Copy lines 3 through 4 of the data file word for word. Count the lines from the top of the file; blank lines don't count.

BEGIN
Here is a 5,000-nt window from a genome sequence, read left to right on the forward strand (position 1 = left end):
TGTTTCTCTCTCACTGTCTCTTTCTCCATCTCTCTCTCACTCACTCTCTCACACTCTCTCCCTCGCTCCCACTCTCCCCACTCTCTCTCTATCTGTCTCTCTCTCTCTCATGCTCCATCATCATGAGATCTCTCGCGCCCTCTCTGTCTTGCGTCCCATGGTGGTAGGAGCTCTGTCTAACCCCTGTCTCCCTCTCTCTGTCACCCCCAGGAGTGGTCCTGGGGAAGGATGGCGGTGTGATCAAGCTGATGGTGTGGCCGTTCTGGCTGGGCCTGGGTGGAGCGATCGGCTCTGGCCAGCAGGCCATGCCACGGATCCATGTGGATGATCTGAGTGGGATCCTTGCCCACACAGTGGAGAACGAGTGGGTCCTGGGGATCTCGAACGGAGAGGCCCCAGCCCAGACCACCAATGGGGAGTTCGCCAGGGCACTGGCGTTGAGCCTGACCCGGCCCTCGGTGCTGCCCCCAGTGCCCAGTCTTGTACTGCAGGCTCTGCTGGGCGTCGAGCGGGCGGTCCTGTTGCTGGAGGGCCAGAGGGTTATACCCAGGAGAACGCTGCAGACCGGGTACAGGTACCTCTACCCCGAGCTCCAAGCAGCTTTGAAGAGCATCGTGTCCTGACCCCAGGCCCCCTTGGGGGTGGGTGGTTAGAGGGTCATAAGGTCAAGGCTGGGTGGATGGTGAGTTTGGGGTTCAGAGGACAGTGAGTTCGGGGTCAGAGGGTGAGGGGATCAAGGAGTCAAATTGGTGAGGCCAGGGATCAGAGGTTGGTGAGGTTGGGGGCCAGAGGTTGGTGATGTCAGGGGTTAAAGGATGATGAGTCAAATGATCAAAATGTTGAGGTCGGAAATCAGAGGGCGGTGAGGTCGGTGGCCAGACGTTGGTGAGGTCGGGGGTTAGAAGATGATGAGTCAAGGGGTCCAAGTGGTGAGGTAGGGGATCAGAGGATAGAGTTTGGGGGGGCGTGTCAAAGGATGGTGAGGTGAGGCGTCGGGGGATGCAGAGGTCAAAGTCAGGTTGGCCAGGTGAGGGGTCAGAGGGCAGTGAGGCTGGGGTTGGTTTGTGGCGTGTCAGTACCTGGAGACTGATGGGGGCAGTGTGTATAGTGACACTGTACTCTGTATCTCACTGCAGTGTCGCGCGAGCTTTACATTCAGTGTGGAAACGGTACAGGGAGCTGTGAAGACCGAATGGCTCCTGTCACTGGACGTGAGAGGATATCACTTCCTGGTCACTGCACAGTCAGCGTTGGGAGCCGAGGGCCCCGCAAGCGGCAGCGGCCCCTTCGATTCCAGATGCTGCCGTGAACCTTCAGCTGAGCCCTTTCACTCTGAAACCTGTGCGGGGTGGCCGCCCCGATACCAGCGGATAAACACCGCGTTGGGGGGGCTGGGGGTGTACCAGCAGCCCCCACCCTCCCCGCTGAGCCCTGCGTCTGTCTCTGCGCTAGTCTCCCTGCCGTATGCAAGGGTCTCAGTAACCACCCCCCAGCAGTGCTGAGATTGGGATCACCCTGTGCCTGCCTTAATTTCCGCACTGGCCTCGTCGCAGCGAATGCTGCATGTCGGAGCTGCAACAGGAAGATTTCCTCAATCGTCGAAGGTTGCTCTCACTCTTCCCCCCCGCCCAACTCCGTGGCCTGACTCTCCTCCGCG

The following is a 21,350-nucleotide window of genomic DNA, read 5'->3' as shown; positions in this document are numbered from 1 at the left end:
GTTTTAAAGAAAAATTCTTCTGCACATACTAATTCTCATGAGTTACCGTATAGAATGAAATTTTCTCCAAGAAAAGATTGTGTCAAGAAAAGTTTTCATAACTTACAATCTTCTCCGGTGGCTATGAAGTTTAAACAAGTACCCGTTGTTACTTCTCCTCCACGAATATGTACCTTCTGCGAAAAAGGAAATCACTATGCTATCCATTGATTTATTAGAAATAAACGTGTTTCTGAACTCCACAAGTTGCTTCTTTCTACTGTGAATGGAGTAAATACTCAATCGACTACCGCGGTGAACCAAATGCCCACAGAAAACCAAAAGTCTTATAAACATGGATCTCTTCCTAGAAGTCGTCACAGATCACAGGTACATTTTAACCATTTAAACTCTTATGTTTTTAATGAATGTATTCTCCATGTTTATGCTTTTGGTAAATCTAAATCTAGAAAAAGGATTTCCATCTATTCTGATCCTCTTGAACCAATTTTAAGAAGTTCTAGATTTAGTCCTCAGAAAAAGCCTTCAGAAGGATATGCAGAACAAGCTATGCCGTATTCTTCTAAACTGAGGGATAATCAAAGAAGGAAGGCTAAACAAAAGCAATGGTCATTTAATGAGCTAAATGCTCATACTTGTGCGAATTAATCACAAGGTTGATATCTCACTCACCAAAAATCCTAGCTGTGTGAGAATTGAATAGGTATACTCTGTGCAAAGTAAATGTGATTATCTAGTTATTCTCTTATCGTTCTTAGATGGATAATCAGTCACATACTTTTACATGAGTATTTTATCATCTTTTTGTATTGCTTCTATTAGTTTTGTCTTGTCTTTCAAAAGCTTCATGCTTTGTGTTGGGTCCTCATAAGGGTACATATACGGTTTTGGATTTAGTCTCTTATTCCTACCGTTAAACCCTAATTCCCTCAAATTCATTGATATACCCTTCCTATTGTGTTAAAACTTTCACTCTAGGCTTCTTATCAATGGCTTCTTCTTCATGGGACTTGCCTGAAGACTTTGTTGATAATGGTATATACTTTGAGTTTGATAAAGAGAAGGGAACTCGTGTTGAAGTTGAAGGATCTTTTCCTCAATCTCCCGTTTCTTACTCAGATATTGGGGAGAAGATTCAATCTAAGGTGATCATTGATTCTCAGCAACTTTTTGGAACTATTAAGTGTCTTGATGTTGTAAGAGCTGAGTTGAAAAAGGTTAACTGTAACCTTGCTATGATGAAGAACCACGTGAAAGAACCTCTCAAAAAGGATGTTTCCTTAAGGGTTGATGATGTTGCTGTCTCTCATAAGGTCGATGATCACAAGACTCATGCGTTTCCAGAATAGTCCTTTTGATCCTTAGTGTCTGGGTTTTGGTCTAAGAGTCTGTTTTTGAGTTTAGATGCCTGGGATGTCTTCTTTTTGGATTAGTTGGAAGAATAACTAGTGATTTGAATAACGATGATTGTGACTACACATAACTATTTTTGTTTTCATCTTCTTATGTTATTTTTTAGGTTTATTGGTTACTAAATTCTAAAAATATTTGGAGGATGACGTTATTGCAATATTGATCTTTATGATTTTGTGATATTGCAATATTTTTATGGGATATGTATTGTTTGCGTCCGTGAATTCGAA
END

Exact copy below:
The following is a 21,350-nucleotide window of genomic DNA, read 5'->3' as shown; positions in this document are numbered from 1 at the left end:
GTTTTAAAGAAAAATTCTTCTGCACATACTAATTCTCATGAGTTACCGTATAGAATGAAATTTTCTCCAAGAAAAGATTGTGTCAAGAAAAGTTTTCATAACTTACAATCTTCTCCGGTGGCTATGAAGTTTAAACAAGTACCCGTTGTTACTTCTCCTCCACGAATATGTACCTTCTGCGAAAAAGGAAATCACTATGCTATCCATTGATTTATTAGAAATAAACGTGTTTCTGAACTCCACAAGTTGCTTCTTTCTACTGTGAATGGAGTAAATACTCAATCGACTACCGCGGTGAACCAAATGCCCACAGAAAACCAAAAGTCTTATAAACATGGATCTCTTCCTAGAAGTCGTCACAGATCACAGGTACATTTTAACCATTTAAACTCTTATGTTTTTAATGAATGTATTCTCCATGTTTATGCTTTTGGTAAATCTAAATCTAGAAAAAGGATTTCCATCTATTCTGATCCTCTTGAACCAATTTTAAGAAGTTCTAGATTTAGTCCTCAGAAAAAGCCTTCAGAAGGATATGCAGAACAAGCTATGCCGTATTCTTCTAAACTGAGGGATAATCAAAGAAGGAAGGCTAAACAAAAGCAATGGTCATTTAATGAGCTAAATGCTCATACTTGTGCGAATTAATCACAAGGTTGATATCTCACTCACCAAAAATCCTAGCTGTGTGAGAATTGAATAGGTATACTCTGTGCAAAGTAAATGTGATTATCTAGTTATTCTCTTATCGTTCTTAGATGGATAATCAGTCACATACTTTTACATGAGTATTTTATCATCTTTTTGTATTGCTTCTATTAGTTTTGTCTTGTCTTTCAAAAGCTTCATGCTTTGTGTTGGGTCCTCATAAGGGTACATATACGGTTTTGGATTTAGTCTCTTATTCCTACCGTTAAACCCTAATTCCCTCAAATTCATTGATATACCCTTCCTATTGTGTTAAAACTTTCACTCTAGGCTTCTTATCAATGGCTTCTTCTTCATGGGACTTGCCTGAAGACTTTGTTGATAATGGTATATACTTTGAGTTTGATAAAGAGAAGGGAACTCGTGTTGAAGTTGAAGGATCTTTTCCTCAATCTCCCGTTTCTTACTCAGATATTGGGGAGAAGATTCAATCTAAGGTGATCATTGATTCTCAGCAACTTTTTGGAACTATTAAGTGTCTTGATGTTGTAAGAGCTGAGTTGAAAAAGGTTAACTGTAACCTTGCTATGATGAAGAACCACGTGAAAGAACCTCTCAAAAAGGATGTTTCCTTAAGGGTTGATGATGTTGCTGTCTCTCATAAGGTCGATGATCACAAGACTCATGCGTTTCCAGAATAGTCCTTTTGATCCTTAGTGTCTGGGTTTTGGTCTAAGAGTCTGTTTTTGAGTTTAGATGCCTGGGATGTCTTCTTTTTGGATTAGTTGGAAGAATAACTAGTGATTTGAATAACGATGATTGTGACTACACATAACTATTTTTGTTTTCATCTTCTTATGTTATTTTTTAGGTTTATTGGTTACTAAATTCTAAAAATATTTGGAGGATGACGTTATTGCAATATTGATCTTTATGATTTTGTGATATTGCAATATTTTTATGGGATATGTATTGTTTGCGTCCGTGAATTCGAA